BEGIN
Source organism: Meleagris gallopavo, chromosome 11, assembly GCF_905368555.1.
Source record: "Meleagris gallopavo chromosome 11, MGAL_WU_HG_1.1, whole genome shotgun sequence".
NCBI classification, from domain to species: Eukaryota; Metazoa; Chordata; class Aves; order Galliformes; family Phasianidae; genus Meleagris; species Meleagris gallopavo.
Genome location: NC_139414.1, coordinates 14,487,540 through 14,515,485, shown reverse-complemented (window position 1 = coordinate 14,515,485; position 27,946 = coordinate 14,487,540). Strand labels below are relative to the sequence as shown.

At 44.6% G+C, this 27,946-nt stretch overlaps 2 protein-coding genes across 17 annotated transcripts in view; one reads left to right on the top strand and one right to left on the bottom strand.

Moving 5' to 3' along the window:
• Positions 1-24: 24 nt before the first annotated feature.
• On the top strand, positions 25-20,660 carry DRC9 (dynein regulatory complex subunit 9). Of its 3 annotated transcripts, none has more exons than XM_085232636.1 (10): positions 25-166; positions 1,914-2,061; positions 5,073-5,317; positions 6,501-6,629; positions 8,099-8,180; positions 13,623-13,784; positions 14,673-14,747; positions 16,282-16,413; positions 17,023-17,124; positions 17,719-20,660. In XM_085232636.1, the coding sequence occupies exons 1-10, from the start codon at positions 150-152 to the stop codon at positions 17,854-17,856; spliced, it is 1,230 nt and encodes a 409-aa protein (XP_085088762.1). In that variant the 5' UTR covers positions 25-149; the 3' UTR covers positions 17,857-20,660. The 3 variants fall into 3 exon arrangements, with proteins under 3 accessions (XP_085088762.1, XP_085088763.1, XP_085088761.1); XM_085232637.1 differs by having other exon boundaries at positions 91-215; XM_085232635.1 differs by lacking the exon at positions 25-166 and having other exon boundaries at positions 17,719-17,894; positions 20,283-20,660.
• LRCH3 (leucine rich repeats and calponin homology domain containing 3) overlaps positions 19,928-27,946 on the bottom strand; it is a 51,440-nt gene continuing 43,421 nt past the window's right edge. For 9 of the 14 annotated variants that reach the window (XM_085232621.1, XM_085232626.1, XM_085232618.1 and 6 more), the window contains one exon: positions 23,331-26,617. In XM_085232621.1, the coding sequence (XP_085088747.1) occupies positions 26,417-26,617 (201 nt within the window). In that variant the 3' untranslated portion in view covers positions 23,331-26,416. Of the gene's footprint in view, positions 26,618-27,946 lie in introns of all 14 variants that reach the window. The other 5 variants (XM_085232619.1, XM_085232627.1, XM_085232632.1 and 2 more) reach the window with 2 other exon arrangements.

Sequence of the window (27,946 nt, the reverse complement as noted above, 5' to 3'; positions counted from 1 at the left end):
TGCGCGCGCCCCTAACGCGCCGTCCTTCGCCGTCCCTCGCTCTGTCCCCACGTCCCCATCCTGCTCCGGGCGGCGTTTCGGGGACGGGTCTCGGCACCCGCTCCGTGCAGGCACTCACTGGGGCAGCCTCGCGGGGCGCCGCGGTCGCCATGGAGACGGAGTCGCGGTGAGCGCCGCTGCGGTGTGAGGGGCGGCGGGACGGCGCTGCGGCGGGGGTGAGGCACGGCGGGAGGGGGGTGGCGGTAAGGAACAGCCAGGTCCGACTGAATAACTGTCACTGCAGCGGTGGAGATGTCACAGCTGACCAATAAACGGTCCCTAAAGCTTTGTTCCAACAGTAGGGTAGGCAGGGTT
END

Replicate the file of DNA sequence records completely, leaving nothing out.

Source organism: Meleagris gallopavo, chromosome 11, assembly GCF_905368555.1.
Source record: "Meleagris gallopavo chromosome 11, MGAL_WU_HG_1.1, whole genome shotgun sequence".
NCBI classification, from domain to species: Eukaryota; Metazoa; Chordata; class Aves; order Galliformes; family Phasianidae; genus Meleagris; species Meleagris gallopavo.
Genome location: NC_139414.1, coordinates 14,487,540 through 14,515,485, shown reverse-complemented (window position 1 = coordinate 14,515,485; position 27,946 = coordinate 14,487,540). Strand labels below are relative to the sequence as shown.

At 44.6% G+C, this 27,946-nt stretch overlaps 2 protein-coding genes across 17 annotated transcripts in view; one reads left to right on the top strand and one right to left on the bottom strand.

Moving 5' to 3' along the window:
• Positions 1-24: 24 nt before the first annotated feature.
• On the top strand, positions 25-20,660 carry DRC9 (dynein regulatory complex subunit 9). Of its 3 annotated transcripts, none has more exons than XM_085232636.1 (10): positions 25-166; positions 1,914-2,061; positions 5,073-5,317; positions 6,501-6,629; positions 8,099-8,180; positions 13,623-13,784; positions 14,673-14,747; positions 16,282-16,413; positions 17,023-17,124; positions 17,719-20,660. In XM_085232636.1, the coding sequence occupies exons 1-10, from the start codon at positions 150-152 to the stop codon at positions 17,854-17,856; spliced, it is 1,230 nt and encodes a 409-aa protein (XP_085088762.1). In that variant the 5' UTR covers positions 25-149; the 3' UTR covers positions 17,857-20,660. The 3 variants fall into 3 exon arrangements, with proteins under 3 accessions (XP_085088762.1, XP_085088763.1, XP_085088761.1); XM_085232637.1 differs by having other exon boundaries at positions 91-215; XM_085232635.1 differs by lacking the exon at positions 25-166 and having other exon boundaries at positions 17,719-17,894; positions 20,283-20,660.
• LRCH3 (leucine rich repeats and calponin homology domain containing 3) overlaps positions 19,928-27,946 on the bottom strand; it is a 51,440-nt gene continuing 43,421 nt past the window's right edge. For 9 of the 14 annotated variants that reach the window (XM_085232621.1, XM_085232626.1, XM_085232618.1 and 6 more), the window contains one exon: positions 23,331-26,617. In XM_085232621.1, the coding sequence (XP_085088747.1) occupies positions 26,417-26,617 (201 nt within the window). In that variant the 3' untranslated portion in view covers positions 23,331-26,416. Of the gene's footprint in view, positions 26,618-27,946 lie in introns of all 14 variants that reach the window. The other 5 variants (XM_085232619.1, XM_085232627.1, XM_085232632.1 and 2 more) reach the window with 2 other exon arrangements.

Sequence of the window (27,946 nt, the reverse complement as noted above, 5' to 3'; positions counted from 1 at the left end):
TGCGCGCGCCCCTAACGCGCCGTCCTTCGCCGTCCCTCGCTCTGTCCCCACGTCCCCATCCTGCTCCGGGCGGCGTTTCGGGGACGGGTCTCGGCACCCGCTCCGTGCAGGCACTCACTGGGGCAGCCTCGCGGGGCGCCGCGGTCGCCATGGAGACGGAGTCGCGGTGAGCGCCGCTGCGGTGTGAGGGGCGGCGGGACGGCGCTGCGGCGGGGGTGAGGCACGGCGGGAGGGGGGTGGCGGTAAGGAACAGCCAGGTCCGACTGAATAACTGTCACTGCAGCGGTGGAGATGTCACAGCTGACCAATAAACGGTCCCTAAAGCTTTGTTCCAACAGTAGGGTAGGCAGGGTT